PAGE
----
Without waiting to see if he would follow, she took off for the central tent.

That—clanging, ringing, clamour—grew louder, from something beneath attention to the front of the stage.

“Raul,” Charlotte said, “Something is going on.”

“I know. I saw it too. That count of yours—”

“He’s not my count. It’s more than that, though. I think—”

They rounded a corner of the tents just in time to see Sandy, horrible grin spreading, unsheath a knife and use it to gut a Fort City soldier.

Charlotte nearly threw up. It was the shock of seeing the fallout of a broken Taboo12 so quickly. Just as all the old stories said, her people were turning upon one another. It was a complete shaking until shattered of the world she knew.13

Next to Sandy’s victim, equally stunned, was a Cottonwood guard, mouth agape. Wheels turned but there was no horse to guide the cart.

Sandy took the knife by the bloody end and carefully tossed it to the shocked Cottonwood soldier. Cradling the gutted man, Sandy held his face. To a new observer, it would be seen as a comforting moment; but to Charlotte, it looked as Sandy was holding the soldier’s mouth shut, just as two more soldiers, Fort City, appeared….

“It’s a ruse!” Sandy yelled, “They’ve turned on us. The Cottonwood has turned!” They stared at Sandy, the dying soldier, at the Cottonwood soldier with the bloody knife. Charlotte had one moment to act, only a second to undo this right here, right now, before sheer chaos broke out.14

But Charlotte was too far away and still too stunned from minutes ago—was it still only minutes?—when, when Lucinda…

Sandy spoke first.

“Get them. Kill them all.”

The two soldiers were trained well. In absence of understanding, they fell back on following orders. Sandy, after all, was a sergeant15 in their guard. They attacked.

The Cottonwood soldier had no chance against two enemies clinging to orders in chaos, while he was still asking, “Are we not allies?”

They had him beaten and neutralized within seconds. Before anyone else could happen Sandy grabbed the bloody knife back and slit the Cottonwood soldier’s neck.

“Kill or be killed, folks. Go! Get the rest. This isn’t over.”16

No, thought Charlotte. “It isn’t.”

When the two soldiers leapt at the Cottonwood man she had grabbed Raul again. In her rational brain she knew this wasn’t the way.

The sound she had been hearing—the clatter and clanging—was still there. Vilnius’ plan—Charlotte knew it was him, though not its scope—didn’t hinge on one moment. Sandy had a black arm band tied around a bicep. Charlotte remembered a similar band around several guards in the great tent.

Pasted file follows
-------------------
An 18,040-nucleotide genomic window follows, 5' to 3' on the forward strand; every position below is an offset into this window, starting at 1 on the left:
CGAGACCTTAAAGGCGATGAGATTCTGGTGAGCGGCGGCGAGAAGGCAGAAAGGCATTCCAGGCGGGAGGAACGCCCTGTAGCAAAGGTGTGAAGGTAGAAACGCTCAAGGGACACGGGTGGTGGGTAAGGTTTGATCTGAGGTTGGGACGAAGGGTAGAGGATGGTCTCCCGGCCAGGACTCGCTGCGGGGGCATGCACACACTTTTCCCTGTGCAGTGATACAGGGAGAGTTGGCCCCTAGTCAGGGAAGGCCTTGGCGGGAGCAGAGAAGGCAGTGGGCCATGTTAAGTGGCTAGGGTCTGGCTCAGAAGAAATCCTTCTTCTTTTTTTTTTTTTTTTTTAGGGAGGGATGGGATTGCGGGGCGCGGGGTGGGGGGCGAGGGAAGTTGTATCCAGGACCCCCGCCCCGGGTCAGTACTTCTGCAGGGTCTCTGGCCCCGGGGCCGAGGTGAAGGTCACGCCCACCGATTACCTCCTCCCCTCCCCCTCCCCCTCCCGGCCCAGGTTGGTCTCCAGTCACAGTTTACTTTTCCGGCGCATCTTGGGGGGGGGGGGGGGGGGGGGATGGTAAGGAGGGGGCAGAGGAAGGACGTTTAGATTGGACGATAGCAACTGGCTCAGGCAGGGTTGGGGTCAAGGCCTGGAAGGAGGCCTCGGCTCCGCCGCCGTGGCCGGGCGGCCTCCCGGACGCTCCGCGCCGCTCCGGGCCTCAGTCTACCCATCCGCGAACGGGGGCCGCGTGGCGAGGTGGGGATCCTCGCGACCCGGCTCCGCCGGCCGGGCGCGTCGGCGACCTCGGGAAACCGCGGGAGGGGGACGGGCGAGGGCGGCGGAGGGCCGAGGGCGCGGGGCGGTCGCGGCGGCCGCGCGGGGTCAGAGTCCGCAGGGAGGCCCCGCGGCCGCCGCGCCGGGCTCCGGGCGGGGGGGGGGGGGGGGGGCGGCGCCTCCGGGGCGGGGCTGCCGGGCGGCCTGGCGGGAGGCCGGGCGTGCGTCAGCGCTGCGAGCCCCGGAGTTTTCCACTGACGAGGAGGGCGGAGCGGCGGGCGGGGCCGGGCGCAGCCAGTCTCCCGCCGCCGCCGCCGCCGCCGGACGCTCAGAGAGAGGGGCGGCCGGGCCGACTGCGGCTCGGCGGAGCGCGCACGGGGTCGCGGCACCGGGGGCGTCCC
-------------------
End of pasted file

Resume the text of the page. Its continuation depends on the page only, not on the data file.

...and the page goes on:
How many points would it take to destabilize an agreement? Three? Seven? How many blackbands did the Count have? When the plan is already in motion, how do you stop it? Who would—

“Raul, we have to get to Augusto. He might be next, if we’re not already too late.”

For Charlotte, the moment slowed, making it impossible for her to catch Raul, who’s moment had sped up. In a blur, he was gone.

Charlotte stood on her own amidst a rising din of what she could now identify as violence. The clank of weapon against armour, and the soft, wet whistle of steel across flesh.

As the soldiers ran off, Sandy turned, and from across the row spotted Charlotte, standing there.17 It was then Charlotte’s fear overwhelmed her. She was rooted in spot as Sandy smiled, raising the dagger not bothered to be sheathed after—murdering, Sandy murdered that man, right in front of me—thoughts of Taboo still clinging to her thoughts.

I’m afraid, Charlotte thought, I’ve never been comfortable near Sandy but now I am afraid. Down the line, Sandy was continuing to advance. Charlotte was backpedaling, each step behind her potentially her last. If she tripped, or stumbled, that would be the signal. She had to stay steady or the murderer would leap. Fifty metres still gaped between the two of them, but Charlotte felt like Sandy’s knife was already at her throat, slitting across. Her fear bridged the gap, her overwhelming, uncontrollable…18

Charlotte turned, and ran.

She ran with everything she could muster in her ridiculous dress, thankful for the boots she never let Lucinda talk her out of.19 She used the fear as fuel, each plant of her foot pushing harder to bring more distance between her and Sandy, every exertion of energy plumbing depths she didn’t know were possible. If this was to be her last flight, then she would fly.

She didn’t watch which way she went, focusing instead on away.20 She needed to get to the centre of camp, needed to follow Raul, but the fear she felt was a power unlike any she had felt before and she knew that it was also unnatural. It was a normal amount of fear, echoed back upon itself and amplified by that thing that Vilnius wore. So she ran. She ran until the fear subsided.